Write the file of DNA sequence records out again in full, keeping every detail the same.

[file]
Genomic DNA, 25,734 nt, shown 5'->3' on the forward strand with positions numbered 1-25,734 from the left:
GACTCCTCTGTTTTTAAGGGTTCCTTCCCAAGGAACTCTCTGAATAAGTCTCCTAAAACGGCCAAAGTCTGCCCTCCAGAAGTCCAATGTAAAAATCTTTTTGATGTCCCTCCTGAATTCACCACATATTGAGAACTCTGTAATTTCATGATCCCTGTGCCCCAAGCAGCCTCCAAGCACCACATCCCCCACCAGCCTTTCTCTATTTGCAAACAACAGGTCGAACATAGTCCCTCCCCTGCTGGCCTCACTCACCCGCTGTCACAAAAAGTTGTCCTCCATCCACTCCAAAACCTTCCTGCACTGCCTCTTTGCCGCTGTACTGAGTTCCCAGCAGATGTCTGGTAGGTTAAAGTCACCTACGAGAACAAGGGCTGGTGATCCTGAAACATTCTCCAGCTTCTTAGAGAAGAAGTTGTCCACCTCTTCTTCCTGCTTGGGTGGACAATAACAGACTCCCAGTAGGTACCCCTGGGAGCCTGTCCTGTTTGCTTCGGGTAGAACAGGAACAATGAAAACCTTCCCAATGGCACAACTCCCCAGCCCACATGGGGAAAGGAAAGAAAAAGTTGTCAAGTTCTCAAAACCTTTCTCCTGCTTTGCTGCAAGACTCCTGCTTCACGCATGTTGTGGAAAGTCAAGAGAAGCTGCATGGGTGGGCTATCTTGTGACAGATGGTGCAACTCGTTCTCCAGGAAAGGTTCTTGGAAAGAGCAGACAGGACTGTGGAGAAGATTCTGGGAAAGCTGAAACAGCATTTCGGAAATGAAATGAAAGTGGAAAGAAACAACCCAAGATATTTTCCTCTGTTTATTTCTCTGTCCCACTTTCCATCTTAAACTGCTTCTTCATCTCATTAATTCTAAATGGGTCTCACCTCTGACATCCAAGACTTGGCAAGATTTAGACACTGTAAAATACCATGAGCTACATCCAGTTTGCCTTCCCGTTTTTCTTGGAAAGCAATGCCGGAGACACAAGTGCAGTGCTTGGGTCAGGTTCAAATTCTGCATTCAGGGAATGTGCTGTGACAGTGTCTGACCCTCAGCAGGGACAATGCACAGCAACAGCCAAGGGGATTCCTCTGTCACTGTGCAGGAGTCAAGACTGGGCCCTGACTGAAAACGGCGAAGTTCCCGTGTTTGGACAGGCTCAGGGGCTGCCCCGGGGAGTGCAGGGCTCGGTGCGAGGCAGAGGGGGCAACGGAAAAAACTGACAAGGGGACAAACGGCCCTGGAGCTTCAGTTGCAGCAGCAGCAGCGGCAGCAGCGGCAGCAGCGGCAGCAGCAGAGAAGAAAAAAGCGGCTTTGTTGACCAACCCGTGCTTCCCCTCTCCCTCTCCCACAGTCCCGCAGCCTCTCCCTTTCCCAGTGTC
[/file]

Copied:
Genomic DNA, 25,734 nt, shown 5'->3' on the forward strand with positions numbered 1-25,734 from the left:
GACTCCTCTGTTTTTAAGGGTTCCTTCCCAAGGAACTCTCTGAATAAGTCTCCTAAAACGGCCAAAGTCTGCCCTCCAGAAGTCCAATGTAAAAATCTTTTTGATGTCCCTCCTGAATTCACCACATATTGAGAACTCTGTAATTTCATGATCCCTGTGCCCCAAGCAGCCTCCAAGCACCACATCCCCCACCAGCCTTTCTCTATTTGCAAACAACAGGTCGAACATAGTCCCTCCCCTGCTGGCCTCACTCACCCGCTGTCACAAAAAGTTGTCCTCCATCCACTCCAAAACCTTCCTGCACTGCCTCTTTGCCGCTGTACTGAGTTCCCAGCAGATGTCTGGTAGGTTAAAGTCACCTACGAGAACAAGGGCTGGTGATCCTGAAACATTCTCCAGCTTCTTAGAGAAGAAGTTGTCCACCTCTTCTTCCTGCTTGGGTGGACAATAACAGACTCCCAGTAGGTACCCCTGGGAGCCTGTCCTGTTTGCTTCGGGTAGAACAGGAACAATGAAAACCTTCCCAATGGCACAACTCCCCAGCCCACATGGGGAAAGGAAAGAAAAAGTTGTCAAGTTCTCAAAACCTTTCTCCTGCTTTGCTGCAAGACTCCTGCTTCACGCATGTTGTGGAAAGTCAAGAGAAGCTGCATGGGTGGGCTATCTTGTGACAGATGGTGCAACTCGTTCTCCAGGAAAGGTTCTTGGAAAGAGCAGACAGGACTGTGGAGAAGATTCTGGGAAAGCTGAAACAGCATTTCGGAAATGAAATGAAAGTGGAAAGAAACAACCCAAGATATTTTCCTCTGTTTATTTCTCTGTCCCACTTTCCATCTTAAACTGCTTCTTCATCTCATTAATTCTAAATGGGTCTCACCTCTGACATCCAAGACTTGGCAAGATTTAGACACTGTAAAATACCATGAGCTACATCCAGTTTGCCTTCCCGTTTTTCTTGGAAAGCAATGCCGGAGACACAAGTGCAGTGCTTGGGTCAGGTTCAAATTCTGCATTCAGGGAATGTGCTGTGACAGTGTCTGACCCTCAGCAGGGACAATGCACAGCAACAGCCAAGGGGATTCCTCTGTCACTGTGCAGGAGTCAAGACTGGGCCCTGACTGAAAACGGCGAAGTTCCCGTGTTTGGACAGGCTCAGGGGCTGCCCCGGGGAGTGCAGGGCTCGGTGCGAGGCAGAGGGGGCAACGGAAAAAACTGACAAGGGGACAAACGGCCCTGGAGCTTCAGTTGCAGCAGCAGCAGCGGCAGCAGCGGCAGCAGCGGCAGCAGCAGAGAAGAAAAAAGCGGCTTTGTTGACCAACCCGTGCTTCCCCTCTCCCTCTCCCACAGTCCCGCAGCCTCTCCCTTTCCCAGTGTC